Blog: Four questions, many answers: What banks need to know about … – American Banker

Bank liquidations, distinct from bank failures, are not unheard of — but several industry experts agree self-liquidation events like Silvergate’s are unusual.

“[These are] very unusual,” John Soffronoff, partner at the consulting firm Capco, wrote in an email. “Even with a bank failure, there is typically an acquiring bank. Based on our research, the most recent [voluntary liquidation] was January 2022, when Marlin Business Bank ceased operations after its parent company sale.”

Unlike most banks, Silvergate heavily relied on crypto-investor-funded deposits, which amounted to 82% of its deposit base as of late 2021. Given the warning signs, some industry experts say regulators could have seen the bank’s demise coming and acted sooner to prevent it.

Karen Petrou, managing partner at Federal Financial Analytics, characterizes Silvergate’s downfall as a regulatory failure to prevent Silvergate from concentrating so much of its deposit base in one business line.

“No bank failure is a regulatory success,” Petrou said. “Silvergate’s ‘voluntary’ liquidation is a failure and then some that could and should have been averted had the agencies taken action on funding-concentration risk and other blinking red lights going back at least a year on the bank’s balance sheet.”

Ian Katz, managing director of Capital Alpha Partners, said that regulators had already made abundantly clear the risks crypto posed, and that Silvergate’s liquidation was well timed for crypto skeptics looking to turn the screws on crypto banks.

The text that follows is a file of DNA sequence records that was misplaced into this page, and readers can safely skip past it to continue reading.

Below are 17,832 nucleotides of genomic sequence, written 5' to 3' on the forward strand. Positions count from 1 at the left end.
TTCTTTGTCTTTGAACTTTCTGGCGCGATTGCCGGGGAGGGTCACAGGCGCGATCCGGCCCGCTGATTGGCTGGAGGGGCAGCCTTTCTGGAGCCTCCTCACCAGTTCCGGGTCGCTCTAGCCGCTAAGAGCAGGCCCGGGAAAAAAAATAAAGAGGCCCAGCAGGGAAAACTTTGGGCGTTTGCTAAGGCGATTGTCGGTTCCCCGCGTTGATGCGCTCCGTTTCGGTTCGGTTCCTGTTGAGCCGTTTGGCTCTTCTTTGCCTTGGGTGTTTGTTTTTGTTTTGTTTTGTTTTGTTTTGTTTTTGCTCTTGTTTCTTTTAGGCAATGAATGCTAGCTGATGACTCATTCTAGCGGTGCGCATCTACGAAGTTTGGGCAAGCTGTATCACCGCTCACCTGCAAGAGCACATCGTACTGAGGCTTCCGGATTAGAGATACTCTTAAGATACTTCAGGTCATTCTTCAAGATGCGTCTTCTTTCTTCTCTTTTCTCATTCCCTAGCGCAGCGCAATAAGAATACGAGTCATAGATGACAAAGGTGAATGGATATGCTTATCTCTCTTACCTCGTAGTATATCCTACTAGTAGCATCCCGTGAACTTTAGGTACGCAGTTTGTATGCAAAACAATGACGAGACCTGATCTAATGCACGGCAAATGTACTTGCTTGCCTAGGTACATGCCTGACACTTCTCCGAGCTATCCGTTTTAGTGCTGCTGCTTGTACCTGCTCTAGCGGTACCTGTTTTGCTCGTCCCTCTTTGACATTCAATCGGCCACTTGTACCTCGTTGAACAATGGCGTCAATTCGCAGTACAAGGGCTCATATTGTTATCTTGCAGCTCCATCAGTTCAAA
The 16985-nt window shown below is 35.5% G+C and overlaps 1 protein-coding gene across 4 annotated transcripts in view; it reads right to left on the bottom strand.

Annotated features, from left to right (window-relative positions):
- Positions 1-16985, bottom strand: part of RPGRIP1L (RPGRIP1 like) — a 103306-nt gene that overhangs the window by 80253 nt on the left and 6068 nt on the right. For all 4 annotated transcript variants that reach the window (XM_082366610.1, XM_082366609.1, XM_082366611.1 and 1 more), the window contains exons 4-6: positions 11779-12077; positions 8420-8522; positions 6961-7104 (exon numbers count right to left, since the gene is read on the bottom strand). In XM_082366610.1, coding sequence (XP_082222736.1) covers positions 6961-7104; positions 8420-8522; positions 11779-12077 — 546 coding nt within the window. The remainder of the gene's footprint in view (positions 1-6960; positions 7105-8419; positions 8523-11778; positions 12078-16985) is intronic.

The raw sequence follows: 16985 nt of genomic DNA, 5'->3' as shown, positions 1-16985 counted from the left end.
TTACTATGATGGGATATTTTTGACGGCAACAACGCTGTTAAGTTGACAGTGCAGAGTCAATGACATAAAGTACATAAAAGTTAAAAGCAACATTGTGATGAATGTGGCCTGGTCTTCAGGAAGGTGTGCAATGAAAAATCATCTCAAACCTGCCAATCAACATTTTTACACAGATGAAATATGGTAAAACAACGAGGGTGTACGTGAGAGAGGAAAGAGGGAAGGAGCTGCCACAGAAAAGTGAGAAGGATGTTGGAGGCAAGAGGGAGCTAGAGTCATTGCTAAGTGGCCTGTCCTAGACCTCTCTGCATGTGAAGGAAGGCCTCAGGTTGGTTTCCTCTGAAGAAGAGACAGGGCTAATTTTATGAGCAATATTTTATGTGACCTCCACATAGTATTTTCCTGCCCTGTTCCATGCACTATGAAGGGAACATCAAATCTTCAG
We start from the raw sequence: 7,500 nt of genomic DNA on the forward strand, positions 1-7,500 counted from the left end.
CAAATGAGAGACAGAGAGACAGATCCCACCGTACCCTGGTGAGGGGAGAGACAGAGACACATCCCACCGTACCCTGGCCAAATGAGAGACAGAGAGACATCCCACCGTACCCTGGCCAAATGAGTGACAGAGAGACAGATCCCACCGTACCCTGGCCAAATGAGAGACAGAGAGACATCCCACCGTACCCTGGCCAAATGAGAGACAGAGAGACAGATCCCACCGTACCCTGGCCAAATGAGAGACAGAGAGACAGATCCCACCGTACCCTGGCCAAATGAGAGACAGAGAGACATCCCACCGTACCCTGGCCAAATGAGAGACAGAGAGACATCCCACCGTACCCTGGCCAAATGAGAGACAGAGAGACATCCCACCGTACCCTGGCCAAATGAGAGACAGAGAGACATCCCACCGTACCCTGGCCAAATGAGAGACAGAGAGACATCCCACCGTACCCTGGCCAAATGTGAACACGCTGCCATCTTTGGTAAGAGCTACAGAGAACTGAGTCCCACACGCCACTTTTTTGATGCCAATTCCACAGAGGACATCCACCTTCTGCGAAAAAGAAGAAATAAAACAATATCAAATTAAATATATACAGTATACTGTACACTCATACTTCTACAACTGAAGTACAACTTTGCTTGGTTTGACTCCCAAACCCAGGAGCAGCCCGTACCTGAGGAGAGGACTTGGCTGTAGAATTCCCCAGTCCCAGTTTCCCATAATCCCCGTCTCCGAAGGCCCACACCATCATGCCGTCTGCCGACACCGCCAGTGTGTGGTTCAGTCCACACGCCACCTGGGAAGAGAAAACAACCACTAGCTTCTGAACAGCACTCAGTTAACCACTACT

“Regulators have already been warning about the dangers of getting involved in crypto, and they will use Silvergate as a cautionary tale,” Katz wrote in an email.

Bart Naylor, a financial policy advocate for Public Citizen, echoed that sentiment, saying regulators and markets can and should use this episode as a reason not to get deeply involved in crypto. But he also said it would probably not lead to new or changed regulations.

“I hope this clarifies the industry’s understanding that bank regulators don’t look kindly on the fake-money business,” Naylor said. “I don’t foresee rule changes; simply enforcement of current law.”

Indeed, all but the most bullish crypto banks have taken steps to limit their exposure to crypto markets. Other major crypto banks like Signature Bank — which recently scaled back its crypto exposure — will be the focus of greater scrutiny and concern because of their exposure to similar assets and clients.

“I’d expect examiners to emphasize two basic tenets of risk management: customer due diligence and third-party risk management,” wrote Soffronoff, who also noted that ultimately Congress will need to enact a regulatory framework to translate existing rules to the crypto space.

“The ball is with Congress to pass laws that direct the relevant agencies to create implementing regulations,” he added.

“I would think the [Federal Reserve] (from a market perspective), the SEC (from an investor protection perspective — although they aren’t securities, there is certainly investment risk), and maybe the [Consumer Financial Protection Bureau] (from a consumer protection perspective)” will have a role to play in a crypto regulatory regime, Soffronoff said. “Ultimately Congress will have to decide.”

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